Thursday, October 25, 2012

Ten Things I Love About You

My kids aren't perfect; in fact, they each have their own set of little weaknesses and annoyances that cause them to stumble at times and be unhappy and drive others crazy. But they are mine, dabnabit, and I just love them so much it's crazy, and so, although I am more than aware of all their flaws, what I want to do most is focus on all that makes them absolutely wonderful.

As a mother, it's so easy to find myself pointing out their inadequacies on a regular basis: "You left your clothes on the bathroom floor"; "You did not get your work done before school this morning"; "You are whining constantly"; "You're bothering your sister" and on and on. If a child is going through a difficult stage, it's especially easy to find negative things to criticize him/her for. But you know what? That negative feedback just isn't helpful. When I'm having a bad day and behaving less-than-appropriately, it does not help if someone points that little fact out; in fact, it seems to usually only make matters worse. And so, a major goal of mine as a mother is to fill my children with positive affirmations about themselves--not just about their physical abilities and talents--but more importantly, about the goodness of their souls.

We live in a world ready to tear us apart if it possibly can. I feel from the deepest corners of my heart that if my children are going to make it through the slush pile, so to speak, they need to know who they are and use those intrinsic strengths to ignore the jabs and demeaning criticism around them and simply forge ahead in the path they feel they should choose. That means I must help them realize their worth, and then realize it again and again and again.

It sounds simple, right? Unfortunately, I haven't found it to be quite that easy. It's something I think about and work on constantly. I don't just want to toss flowers at my children by showering them with flattering words that produce pride and haughtiness; I want to sincerely praise the qualities they each possess that make them who they really are, to help them see what strength of character they can each develop if they dig deep enough within themselves, to help them focus on the kind of people they want to become and to start the journey of becoming that person today through the choices they make. Not so simple anymore.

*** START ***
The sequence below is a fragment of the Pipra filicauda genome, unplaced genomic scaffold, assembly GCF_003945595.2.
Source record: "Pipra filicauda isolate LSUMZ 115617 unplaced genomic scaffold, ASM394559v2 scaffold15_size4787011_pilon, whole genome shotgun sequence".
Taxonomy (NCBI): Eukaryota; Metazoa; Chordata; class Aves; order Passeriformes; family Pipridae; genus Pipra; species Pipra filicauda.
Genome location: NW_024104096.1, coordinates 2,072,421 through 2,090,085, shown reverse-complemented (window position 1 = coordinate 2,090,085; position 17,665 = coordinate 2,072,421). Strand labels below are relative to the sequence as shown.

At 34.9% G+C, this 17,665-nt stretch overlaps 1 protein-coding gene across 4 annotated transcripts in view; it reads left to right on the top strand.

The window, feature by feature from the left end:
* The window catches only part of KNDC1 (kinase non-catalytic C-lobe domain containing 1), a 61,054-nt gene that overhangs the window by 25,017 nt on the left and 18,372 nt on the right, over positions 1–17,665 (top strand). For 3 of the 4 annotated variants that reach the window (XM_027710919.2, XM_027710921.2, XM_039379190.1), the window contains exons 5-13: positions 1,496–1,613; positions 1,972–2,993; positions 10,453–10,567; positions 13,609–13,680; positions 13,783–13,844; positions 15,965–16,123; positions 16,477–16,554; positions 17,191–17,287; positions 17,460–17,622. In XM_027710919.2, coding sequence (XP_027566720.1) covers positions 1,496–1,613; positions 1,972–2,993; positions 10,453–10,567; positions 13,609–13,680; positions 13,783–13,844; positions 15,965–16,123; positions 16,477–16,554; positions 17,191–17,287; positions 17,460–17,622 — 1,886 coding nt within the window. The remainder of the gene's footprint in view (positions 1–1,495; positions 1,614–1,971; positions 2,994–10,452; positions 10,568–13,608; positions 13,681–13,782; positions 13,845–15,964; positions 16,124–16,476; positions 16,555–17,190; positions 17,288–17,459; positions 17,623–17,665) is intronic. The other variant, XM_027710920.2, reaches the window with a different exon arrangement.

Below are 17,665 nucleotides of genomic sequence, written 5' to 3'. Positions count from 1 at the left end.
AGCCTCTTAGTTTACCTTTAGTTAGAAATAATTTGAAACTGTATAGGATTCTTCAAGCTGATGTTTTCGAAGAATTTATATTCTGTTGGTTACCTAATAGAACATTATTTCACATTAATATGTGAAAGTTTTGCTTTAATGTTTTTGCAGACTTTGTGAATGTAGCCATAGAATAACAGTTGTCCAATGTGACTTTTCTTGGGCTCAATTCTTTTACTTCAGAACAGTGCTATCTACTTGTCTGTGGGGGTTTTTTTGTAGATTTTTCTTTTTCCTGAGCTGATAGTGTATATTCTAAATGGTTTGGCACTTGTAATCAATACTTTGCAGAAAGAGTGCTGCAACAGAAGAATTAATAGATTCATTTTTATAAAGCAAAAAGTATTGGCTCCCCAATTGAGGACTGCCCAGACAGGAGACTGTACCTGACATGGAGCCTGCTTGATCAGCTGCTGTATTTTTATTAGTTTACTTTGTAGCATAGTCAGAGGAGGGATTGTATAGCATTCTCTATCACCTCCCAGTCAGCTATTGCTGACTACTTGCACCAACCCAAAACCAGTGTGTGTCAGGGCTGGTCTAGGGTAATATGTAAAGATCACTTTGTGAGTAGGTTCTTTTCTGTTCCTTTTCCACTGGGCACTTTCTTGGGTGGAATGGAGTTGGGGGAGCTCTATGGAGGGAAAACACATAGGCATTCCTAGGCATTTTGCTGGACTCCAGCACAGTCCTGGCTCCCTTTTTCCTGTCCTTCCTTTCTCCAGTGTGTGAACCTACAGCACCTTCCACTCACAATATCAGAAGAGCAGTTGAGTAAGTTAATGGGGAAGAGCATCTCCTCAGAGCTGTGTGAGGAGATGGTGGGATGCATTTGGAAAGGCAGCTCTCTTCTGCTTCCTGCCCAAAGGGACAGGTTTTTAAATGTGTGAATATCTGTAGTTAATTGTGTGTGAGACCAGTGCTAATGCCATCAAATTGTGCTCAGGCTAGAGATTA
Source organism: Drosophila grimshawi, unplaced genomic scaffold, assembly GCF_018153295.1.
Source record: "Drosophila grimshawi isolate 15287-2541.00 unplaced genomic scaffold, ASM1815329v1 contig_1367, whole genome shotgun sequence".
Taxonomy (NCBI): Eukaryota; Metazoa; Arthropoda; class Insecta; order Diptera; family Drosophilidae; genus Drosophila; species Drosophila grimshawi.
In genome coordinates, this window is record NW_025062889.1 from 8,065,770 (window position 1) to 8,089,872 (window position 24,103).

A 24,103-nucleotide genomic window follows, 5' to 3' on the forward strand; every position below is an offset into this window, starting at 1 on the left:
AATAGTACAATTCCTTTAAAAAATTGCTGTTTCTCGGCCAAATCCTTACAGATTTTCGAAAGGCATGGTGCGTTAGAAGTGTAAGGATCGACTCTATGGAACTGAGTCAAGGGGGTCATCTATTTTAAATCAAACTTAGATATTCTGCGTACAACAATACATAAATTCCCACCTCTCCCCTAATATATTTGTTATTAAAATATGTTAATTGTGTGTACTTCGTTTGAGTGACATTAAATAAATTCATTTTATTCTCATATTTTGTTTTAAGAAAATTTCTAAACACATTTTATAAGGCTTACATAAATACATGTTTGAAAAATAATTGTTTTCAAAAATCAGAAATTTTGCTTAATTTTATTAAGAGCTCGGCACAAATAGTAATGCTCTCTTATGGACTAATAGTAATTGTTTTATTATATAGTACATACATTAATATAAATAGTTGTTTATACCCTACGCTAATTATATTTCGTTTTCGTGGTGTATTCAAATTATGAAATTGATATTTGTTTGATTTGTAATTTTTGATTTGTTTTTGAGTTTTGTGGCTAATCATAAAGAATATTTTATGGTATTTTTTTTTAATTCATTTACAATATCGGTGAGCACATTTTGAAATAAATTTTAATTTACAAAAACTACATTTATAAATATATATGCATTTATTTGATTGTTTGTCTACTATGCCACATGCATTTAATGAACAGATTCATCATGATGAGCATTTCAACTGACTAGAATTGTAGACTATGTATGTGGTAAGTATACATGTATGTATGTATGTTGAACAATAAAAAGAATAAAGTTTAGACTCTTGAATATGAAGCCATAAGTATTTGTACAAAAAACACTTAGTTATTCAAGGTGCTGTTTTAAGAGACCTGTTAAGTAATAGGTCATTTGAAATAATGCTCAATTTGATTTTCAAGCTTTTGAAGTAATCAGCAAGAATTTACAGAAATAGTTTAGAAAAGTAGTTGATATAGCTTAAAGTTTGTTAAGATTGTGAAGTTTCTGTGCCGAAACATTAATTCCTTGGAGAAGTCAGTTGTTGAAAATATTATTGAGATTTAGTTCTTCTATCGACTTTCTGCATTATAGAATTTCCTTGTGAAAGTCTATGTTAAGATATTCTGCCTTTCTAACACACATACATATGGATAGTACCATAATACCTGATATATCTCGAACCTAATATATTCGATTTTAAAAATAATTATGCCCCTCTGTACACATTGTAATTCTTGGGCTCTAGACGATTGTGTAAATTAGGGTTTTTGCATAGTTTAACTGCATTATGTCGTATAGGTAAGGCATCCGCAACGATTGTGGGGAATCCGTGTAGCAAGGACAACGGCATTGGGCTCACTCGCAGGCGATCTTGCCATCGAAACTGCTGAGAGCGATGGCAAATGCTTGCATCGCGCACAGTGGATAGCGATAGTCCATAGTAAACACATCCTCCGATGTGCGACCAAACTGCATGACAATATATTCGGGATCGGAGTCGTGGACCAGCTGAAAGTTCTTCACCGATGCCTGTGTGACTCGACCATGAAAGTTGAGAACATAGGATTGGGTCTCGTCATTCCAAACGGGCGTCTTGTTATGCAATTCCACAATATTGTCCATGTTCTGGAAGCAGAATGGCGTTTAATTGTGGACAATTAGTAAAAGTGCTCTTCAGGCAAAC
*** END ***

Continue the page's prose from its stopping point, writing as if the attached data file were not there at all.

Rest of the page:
About a month ago, I was thinking about my children and the different qualities I loved about each one. All of a sudden, I had an idea. I ran to the computer and compiles four lists--one for each of my older children (the ones who can read). Here's what the lists looked like:

They are nothing fancy, as you can see, but they are sincere and they are positive. I taped them on the ceiling right above their beds so that they could read them every night before falling asleep and be reminded of how much their mother loves them. Life requires me to discipline when needed, to follow through with undesirable consequences, to reprimand at times and do plenty of negative stuff more regularly than I would like, making it so vital for my children to have a deep-seeded knowledge of how very much I love them so they know I am disciplining and correcting and training them because I truly want what is best for them, rather than because I don't like them or because I enjoy being a dictator over them. If there is one thing I hope my children can always say, it is that they always knew their mother loved them deeply.

Now, I must admit a few of the points I mentioned on these papers are actually qualities I am hoping they will develop, rather than ones they've actually mastered. It's not fluff, however. It's something I've seen within them at times--just not often enough. And so I'm hoping if they see it, they will begin to believe it and then they will begin to become it. I guess you could say I believe in "self-fulfilling prophecy."

Right now my four oldest children all share one bedroom, the girls on one side and the boys on the other. It makes for quite an interesting motif, I must say. The room is a combination of sports paraphernalia, flowers, dolls, and pictures of temples--each child's favorite one.

Flowers vs. Sports
Hallee's favorite temple--San Diego (her picture is framed and nice--she got it for her 12th birthday)

Nate's, Boston's and Regyn's favorite temples: Draper, Logan, Bountiful (the paper below the temple pictures is a list of Hallee's goals this year)
So, I'm pretty sure this bedroom will never end up in a home decorating magazine, but I still smile every time I walk in (especially if the beds are made) because it is filled with things I hope my children will always remember and it is home to four little people I love like crazy.